1. Let’s first create a Student class having a name and roll number properties:
package college
class Student() {
lateinit var roll_number: String
lateinit var name: String
constructor(
roll_number: String,
name: String): this() {
this.roll_number = roll_number
this.name = name
}
}
  1. Next, we will create the StudentDatabase endpoint, which will act as a database for the application:
@Component
class StudentDatabase {
    private val students = mutableListOf()
}

Note that we have annotated the StudentDatabase class with @Component, which means its lifecycle will be controlled by Spring (because we want it to act as a database for our application).

  1. We also need a @PostConstruct annotation, because it’s an in-memory database that is destroyed when the application closes. So we would like to have a filled database whenever the application launches. So we will create an init method, which will add a few items into the “database” at startup time:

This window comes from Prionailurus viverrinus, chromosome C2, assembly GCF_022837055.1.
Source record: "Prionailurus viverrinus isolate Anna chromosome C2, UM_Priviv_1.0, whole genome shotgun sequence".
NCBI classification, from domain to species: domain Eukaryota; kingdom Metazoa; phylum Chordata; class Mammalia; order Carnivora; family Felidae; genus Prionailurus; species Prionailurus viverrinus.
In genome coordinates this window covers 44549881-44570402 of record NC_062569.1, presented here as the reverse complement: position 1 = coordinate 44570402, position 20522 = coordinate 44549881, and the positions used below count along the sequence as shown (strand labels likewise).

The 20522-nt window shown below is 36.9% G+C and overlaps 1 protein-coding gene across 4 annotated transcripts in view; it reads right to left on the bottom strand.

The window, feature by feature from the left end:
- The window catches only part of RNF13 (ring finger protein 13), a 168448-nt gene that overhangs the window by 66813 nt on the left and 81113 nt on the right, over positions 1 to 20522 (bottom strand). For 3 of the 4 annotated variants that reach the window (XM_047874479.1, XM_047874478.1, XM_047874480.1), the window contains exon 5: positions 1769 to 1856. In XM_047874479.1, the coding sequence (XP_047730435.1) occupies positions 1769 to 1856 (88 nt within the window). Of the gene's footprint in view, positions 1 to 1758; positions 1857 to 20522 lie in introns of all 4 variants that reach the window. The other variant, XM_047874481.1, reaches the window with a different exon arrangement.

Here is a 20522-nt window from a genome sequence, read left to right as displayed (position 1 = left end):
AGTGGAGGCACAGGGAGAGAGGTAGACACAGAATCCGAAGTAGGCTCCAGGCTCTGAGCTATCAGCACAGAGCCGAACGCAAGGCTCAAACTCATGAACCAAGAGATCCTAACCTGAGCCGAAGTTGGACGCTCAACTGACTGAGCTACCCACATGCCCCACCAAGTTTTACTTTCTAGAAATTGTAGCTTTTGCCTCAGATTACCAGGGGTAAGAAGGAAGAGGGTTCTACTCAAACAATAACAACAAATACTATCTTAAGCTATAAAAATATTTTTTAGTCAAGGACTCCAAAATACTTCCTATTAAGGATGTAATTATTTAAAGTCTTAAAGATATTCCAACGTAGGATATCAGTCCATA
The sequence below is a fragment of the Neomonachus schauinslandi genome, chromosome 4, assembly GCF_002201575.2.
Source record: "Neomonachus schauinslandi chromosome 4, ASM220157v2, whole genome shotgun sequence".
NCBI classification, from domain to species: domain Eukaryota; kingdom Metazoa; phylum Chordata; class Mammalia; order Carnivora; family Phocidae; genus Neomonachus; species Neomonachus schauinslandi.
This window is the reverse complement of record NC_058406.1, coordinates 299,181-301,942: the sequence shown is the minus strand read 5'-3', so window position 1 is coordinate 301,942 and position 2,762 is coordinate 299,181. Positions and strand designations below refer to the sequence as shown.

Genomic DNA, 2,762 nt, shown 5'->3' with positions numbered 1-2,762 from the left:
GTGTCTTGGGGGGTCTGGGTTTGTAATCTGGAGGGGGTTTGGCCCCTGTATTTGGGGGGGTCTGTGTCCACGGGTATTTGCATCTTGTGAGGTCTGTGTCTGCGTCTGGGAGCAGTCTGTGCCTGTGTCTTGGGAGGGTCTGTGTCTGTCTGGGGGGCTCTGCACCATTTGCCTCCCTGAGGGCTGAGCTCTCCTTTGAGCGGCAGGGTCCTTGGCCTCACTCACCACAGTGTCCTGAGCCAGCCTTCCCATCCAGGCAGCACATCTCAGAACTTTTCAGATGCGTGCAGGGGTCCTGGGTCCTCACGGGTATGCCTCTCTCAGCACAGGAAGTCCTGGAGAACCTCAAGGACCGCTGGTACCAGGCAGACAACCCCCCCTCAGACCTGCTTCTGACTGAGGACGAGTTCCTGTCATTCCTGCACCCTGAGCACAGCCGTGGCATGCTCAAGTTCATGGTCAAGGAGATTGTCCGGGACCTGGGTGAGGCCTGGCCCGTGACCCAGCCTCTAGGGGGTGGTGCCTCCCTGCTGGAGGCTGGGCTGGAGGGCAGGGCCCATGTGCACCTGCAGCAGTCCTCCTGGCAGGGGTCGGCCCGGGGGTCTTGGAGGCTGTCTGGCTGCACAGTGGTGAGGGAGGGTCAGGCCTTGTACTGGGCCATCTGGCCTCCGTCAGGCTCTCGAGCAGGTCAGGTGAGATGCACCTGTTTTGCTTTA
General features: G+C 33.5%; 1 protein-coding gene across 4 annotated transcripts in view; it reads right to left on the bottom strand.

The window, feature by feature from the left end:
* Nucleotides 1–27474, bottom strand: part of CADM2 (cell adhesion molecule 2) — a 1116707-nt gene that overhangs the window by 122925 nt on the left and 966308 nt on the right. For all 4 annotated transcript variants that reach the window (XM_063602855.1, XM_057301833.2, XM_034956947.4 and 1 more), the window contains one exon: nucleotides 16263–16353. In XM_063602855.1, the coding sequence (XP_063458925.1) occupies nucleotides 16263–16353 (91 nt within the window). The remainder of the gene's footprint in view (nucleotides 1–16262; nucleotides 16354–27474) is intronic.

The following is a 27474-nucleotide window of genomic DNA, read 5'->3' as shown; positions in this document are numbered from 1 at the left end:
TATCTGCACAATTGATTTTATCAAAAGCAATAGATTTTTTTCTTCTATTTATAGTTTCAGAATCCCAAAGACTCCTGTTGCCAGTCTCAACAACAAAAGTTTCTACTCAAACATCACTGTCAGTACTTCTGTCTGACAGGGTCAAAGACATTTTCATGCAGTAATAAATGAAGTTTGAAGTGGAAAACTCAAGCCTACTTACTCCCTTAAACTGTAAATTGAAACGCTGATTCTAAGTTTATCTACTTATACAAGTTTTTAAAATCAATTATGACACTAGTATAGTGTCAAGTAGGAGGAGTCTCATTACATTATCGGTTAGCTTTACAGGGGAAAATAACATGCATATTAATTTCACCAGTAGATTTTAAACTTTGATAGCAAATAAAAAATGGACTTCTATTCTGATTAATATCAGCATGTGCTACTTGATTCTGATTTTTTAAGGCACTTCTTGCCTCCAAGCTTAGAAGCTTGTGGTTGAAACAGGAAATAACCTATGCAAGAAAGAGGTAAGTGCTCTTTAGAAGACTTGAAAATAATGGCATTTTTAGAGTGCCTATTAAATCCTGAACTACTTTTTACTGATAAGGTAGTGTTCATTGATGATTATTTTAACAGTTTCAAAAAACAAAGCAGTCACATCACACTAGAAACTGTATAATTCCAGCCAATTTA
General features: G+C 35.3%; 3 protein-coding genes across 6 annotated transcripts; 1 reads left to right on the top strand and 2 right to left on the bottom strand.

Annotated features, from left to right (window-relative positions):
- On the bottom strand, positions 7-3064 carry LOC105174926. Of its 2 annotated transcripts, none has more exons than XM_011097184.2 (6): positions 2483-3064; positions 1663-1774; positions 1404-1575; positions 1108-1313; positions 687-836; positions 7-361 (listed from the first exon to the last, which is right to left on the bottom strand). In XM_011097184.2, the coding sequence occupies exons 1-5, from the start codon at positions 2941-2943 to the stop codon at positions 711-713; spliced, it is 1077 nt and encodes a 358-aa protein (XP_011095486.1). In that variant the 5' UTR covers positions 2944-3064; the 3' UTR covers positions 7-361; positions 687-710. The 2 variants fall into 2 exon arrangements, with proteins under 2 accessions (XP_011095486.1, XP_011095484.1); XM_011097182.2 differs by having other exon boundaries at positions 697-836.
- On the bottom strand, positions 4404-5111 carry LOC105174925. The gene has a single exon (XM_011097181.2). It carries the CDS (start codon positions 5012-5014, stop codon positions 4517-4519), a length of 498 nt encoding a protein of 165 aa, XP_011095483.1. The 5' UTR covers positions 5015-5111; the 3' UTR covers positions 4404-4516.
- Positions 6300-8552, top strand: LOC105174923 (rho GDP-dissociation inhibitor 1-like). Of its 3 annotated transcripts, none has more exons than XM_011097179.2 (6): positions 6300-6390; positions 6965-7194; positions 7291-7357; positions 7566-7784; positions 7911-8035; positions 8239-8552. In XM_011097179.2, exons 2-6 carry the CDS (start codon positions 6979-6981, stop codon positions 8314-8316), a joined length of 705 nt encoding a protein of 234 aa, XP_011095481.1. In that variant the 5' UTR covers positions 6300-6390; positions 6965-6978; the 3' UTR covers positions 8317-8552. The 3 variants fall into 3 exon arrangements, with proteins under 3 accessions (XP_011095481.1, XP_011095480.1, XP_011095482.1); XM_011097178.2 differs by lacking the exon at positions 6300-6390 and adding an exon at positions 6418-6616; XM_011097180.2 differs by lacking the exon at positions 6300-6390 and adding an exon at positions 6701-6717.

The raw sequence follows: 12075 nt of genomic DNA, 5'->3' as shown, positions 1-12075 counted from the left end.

@PostConstruct
private fun init() {
    students.add(Student("2013001","Aanand Shekhar Roy"))
    students.add(Student("2013165","Rashi Karanpuria"))
}
  1. Now, we will create a few other methods that will help us deal with our database:
    • getStudent: Gets the list of students present in our database:
fun getStudents()=students
    • addStudent: This method will add a student to our database:
fun addStudent(student: Student): Boolean {
    students.add(student)
    return true
}
  1. Now let’s put this database to use. We will be creating a REST controller that will handle the request. We will create a StudentController and annotate it with @RestController. Using @RestController is simple, and it’s the preferred method for creating MVC RESTful web services.
  2. Once created, we need to provide our database using Spring dependency injection, for which we will need the @Autowired annotation. Here’s how our StudentController looks:
@RestController
class StudentController {
    @Autowired
    private lateinit var database: StudentDatabase
}
  1. Now we will set our response to the / path. We will show the list of students in our database. For that, we will simply create a method that lists out students. We will need to annotate it with @RequestMapping and provide parameters such as path and request method (GET, POST, and such):
@RequestMapping("", method = arrayOf(RequestMethod.GET))